By Dr. James M. Dahle, Emergency Physician, WCI Founder
As a speculative frenzy or mania builds, many investors start considering ways to protect their portfolio from a market crash. Sometimes this involves a change in asset allocation. However, there are a few considerations you should make before actually doing anything.
In my experience, beginning investors have trouble staying the course with their investing plan at market bottoms. They panic sell, completing the devastating buy-high, sell-low cycle that investors are famous for. However, intermediate investors seem to be susceptible to problems at the other end of the cycle. They have trouble staying the course at market highs. They panic when the market hits new highs week after week, not realizing that is a normal part of market cycles. The market is actually near or at all-time highs most of the time. So they sell out early and miss out on receiving the entire upside of a bull market. Advanced investors have seen both of those movies before and know how they end. They take a long-term perspective and stick with their plan.
However, there are times when an asset allocation shift is reasonable because of changes in your life or in your investments. For example, if a recent bull market has enabled you to reach “enough” or made it so you no longer need to take so much risk with your portfolio, it's reasonable to dial it back. Not because you think the market is about to go down, but simply because you don't need to take that kind of risk anymore to reach your goals. Bernstein is famous for describing this situation: “When you find you have won the game, stop playing.”
Likewise, due to a massive speculative run-up, perhaps an investment no longer promises any sort of a reasonable return going forward. Maybe it is because of astronomical Price/Equity ratios or ridiculously low bond yields. You need to be careful with this, because one can justify just about any kind of irrational, emotional investing behavior this way.
Identifying a frenzy in advance is not particularly difficult if you are familiar with financial history. Knowing when it ends, however, is very difficult and often requires a functioning crystal ball. Bill Bernstein has given four criteria for identifying a market mania, and suggests the time to be careful is when you have seen three of the four:
- Everyone around you is talking about stocks (or real estate or whatever the fad asset of the day is). And you should really start worrying when the people talking about getting rich in certain areas of the market don’t have a background in finance.
- When people begin quitting their jobs to day trade or become a mortgage broker.
- When someone exhibits skepticism about the prospects for stocks and people don’t just disagree with them, but they do so vehemently and tell them they’re an idiot for not understanding things.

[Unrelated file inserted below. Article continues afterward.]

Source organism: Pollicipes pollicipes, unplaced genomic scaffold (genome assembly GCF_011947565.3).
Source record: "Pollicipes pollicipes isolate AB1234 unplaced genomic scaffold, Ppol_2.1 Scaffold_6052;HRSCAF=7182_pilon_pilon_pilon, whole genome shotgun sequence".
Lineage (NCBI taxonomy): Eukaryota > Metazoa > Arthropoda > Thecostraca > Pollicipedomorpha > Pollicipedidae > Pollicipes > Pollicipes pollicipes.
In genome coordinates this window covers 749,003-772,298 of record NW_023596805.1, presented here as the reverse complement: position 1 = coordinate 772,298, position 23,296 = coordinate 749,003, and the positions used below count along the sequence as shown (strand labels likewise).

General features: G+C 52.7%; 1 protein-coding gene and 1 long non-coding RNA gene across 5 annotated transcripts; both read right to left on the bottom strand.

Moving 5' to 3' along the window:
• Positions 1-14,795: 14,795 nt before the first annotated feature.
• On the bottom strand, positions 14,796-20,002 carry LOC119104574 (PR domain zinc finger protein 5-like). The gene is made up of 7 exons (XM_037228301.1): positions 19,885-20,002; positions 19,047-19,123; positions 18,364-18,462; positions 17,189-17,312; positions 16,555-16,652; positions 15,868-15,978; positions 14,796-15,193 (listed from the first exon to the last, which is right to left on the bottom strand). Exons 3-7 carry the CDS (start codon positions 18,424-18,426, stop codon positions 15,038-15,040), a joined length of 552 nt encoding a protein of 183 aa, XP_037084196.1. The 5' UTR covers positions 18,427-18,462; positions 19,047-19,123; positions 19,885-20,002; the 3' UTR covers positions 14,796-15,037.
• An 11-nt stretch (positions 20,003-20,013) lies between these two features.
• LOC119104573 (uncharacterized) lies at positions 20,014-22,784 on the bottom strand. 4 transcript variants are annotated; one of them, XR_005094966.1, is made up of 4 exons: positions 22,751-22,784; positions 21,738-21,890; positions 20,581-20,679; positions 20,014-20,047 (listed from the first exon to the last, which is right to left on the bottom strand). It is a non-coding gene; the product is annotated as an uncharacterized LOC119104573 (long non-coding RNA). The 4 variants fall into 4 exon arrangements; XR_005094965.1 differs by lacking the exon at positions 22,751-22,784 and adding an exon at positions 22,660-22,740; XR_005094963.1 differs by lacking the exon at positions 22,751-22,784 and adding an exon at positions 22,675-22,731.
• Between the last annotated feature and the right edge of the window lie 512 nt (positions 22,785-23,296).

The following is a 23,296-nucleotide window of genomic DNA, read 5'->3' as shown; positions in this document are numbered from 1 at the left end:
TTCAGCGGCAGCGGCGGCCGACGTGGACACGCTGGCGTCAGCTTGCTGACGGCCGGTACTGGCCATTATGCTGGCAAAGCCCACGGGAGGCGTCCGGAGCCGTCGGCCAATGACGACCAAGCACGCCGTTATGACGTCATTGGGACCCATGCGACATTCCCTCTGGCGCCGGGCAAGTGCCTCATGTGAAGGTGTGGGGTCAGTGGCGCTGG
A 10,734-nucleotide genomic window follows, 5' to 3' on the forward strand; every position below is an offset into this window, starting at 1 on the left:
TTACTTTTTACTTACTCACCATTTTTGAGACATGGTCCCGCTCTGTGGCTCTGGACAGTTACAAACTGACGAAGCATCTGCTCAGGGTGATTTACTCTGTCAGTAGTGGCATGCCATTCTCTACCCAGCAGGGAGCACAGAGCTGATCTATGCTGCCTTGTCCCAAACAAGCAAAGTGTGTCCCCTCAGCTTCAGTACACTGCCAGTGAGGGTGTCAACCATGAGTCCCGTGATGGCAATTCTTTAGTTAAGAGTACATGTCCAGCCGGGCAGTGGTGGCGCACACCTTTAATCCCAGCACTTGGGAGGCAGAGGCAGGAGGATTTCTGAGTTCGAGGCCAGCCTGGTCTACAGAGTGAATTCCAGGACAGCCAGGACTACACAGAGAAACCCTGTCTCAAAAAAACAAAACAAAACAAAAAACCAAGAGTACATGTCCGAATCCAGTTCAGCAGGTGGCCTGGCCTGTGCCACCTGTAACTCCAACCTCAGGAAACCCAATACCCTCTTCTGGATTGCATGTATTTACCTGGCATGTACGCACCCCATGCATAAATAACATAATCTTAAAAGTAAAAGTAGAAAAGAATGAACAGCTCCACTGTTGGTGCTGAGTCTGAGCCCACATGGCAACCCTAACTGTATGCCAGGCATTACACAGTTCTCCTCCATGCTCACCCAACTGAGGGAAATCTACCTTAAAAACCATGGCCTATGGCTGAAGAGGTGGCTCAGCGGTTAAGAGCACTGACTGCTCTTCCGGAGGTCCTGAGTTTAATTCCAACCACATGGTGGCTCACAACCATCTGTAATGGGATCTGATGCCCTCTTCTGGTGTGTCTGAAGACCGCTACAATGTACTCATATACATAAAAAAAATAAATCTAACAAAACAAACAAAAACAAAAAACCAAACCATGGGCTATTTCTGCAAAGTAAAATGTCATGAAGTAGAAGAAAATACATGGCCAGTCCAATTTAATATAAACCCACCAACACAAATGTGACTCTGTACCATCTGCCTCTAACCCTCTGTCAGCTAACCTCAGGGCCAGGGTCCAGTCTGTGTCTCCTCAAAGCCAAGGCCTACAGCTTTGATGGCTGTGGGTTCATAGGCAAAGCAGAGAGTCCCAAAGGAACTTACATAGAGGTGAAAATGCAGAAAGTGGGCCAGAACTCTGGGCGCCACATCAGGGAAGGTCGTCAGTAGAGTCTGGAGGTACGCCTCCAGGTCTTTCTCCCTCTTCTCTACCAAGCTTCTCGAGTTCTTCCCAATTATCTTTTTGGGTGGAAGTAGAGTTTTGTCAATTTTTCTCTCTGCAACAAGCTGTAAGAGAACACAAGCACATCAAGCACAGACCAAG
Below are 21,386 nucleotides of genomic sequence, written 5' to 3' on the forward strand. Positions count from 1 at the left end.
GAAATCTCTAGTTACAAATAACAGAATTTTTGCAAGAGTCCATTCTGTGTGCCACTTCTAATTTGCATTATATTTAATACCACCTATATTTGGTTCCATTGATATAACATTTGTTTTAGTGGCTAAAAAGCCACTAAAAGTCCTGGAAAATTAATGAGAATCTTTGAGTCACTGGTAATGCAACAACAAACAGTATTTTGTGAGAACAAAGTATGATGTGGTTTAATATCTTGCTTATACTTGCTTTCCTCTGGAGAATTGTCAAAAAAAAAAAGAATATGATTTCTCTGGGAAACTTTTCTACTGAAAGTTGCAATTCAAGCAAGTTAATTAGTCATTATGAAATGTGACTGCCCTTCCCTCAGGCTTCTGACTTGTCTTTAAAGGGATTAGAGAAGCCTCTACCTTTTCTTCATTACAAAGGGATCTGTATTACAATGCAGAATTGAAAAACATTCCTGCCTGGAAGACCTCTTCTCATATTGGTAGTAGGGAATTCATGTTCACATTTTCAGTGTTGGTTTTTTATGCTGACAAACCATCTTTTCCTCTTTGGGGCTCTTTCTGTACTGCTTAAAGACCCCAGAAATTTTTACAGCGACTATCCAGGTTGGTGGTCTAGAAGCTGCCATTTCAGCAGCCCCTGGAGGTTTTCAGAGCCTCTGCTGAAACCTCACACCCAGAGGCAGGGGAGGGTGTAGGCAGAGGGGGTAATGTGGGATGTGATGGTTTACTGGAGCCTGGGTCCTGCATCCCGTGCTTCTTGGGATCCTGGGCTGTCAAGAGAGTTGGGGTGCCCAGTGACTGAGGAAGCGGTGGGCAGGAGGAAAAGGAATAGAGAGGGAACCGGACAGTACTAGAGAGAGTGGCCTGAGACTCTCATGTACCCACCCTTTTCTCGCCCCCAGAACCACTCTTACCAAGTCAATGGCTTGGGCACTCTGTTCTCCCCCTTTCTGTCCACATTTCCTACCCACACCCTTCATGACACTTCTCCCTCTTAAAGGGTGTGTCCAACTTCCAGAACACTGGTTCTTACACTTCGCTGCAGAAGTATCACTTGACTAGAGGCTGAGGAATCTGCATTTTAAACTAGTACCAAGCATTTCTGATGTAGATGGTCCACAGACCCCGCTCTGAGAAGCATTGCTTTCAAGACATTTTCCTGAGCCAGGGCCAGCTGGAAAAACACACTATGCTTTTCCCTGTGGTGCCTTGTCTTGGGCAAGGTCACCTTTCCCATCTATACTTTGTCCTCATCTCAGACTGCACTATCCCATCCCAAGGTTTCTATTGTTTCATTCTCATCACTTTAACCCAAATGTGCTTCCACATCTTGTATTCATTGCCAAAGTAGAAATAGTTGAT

- When you start to see extreme predictions. The example Bernstein gives is how the best-selling investment book in 1999 was Dow 36,000.
I'm not sure I've seen all of these in a single asset class in the last few months, but I have certainly seen all four.
- During the Wall Street Bets/Gamestop short squeeze mania all of the news outlets, politicians, and random people were talking about stocks. The first investment for many people was GME stock, just in time for it to crash back down. Likewise, every time Bitcoin spikes, I hear nurses in the ER talking about it.
- More recently, I have seen people who have either quit their jobs, been fired, or who are simply home a lot more often day trading or gambling in the markets. Witness how Wall Street Bets had so many people sign up for their subreddit that the moderators couldn't even read all of the posts, much less moderate them.
- Want to be told you're an idiot? Publicly suggest even a tiny amount of skepticism about buying a cryptocurrency that went up 1000% in the last year. Or that SPACs are similar to that company in the South Sea Bubble that was “For carrying-on an undertaking of great advantage but no-one to know what it is.”
- Trees don't grow to the sky and stocks don't go “to the moon”, despite how many people think they will. Citi analysts are predicting $300,000 Bitcoin by the end of 2021. That's basically taking something that went up 1000% last year and predicting it will do it again the next year.
Certainly lots of reasons to be cautious out there. The difficulty, of course, is determining whether we are in the equivalent of 1996 or 1999. Good luck with that.
7 Hedges Against a Stock Market Crash
So today, I wanted to explain seven ways that you can protect your portfolio from a market crash. Note that these methods are not all equal. In fact, some of them I wouldn't touch with a 10-foot pole. But they do have the potential to protect you. If you choose to use one of these, I would encourage you to include exactly how you are going to do so in your written investing plan. Emotion and rapid movement is the enemy of a sound investing plan.
#1 Future Earnings
Perhaps the greatest protection is knowing that the vast majority of the money you will invest in your lifetime has not yet been earned. Young investors should get down on their knees and pray for a bear market, allowing them to acquire the shares of the world's most profitable companies at a discount. A 70-year-old might not feel that way, but a 25-year old should. If you have a $50,000 portfolio and are earning $200,000 a year, a market crash is no tragedy at all. Your retirement nest egg is almost completely protected because it isn't in the market yet. It hasn't even been earned yet.
#2 Different Kinds of Stocks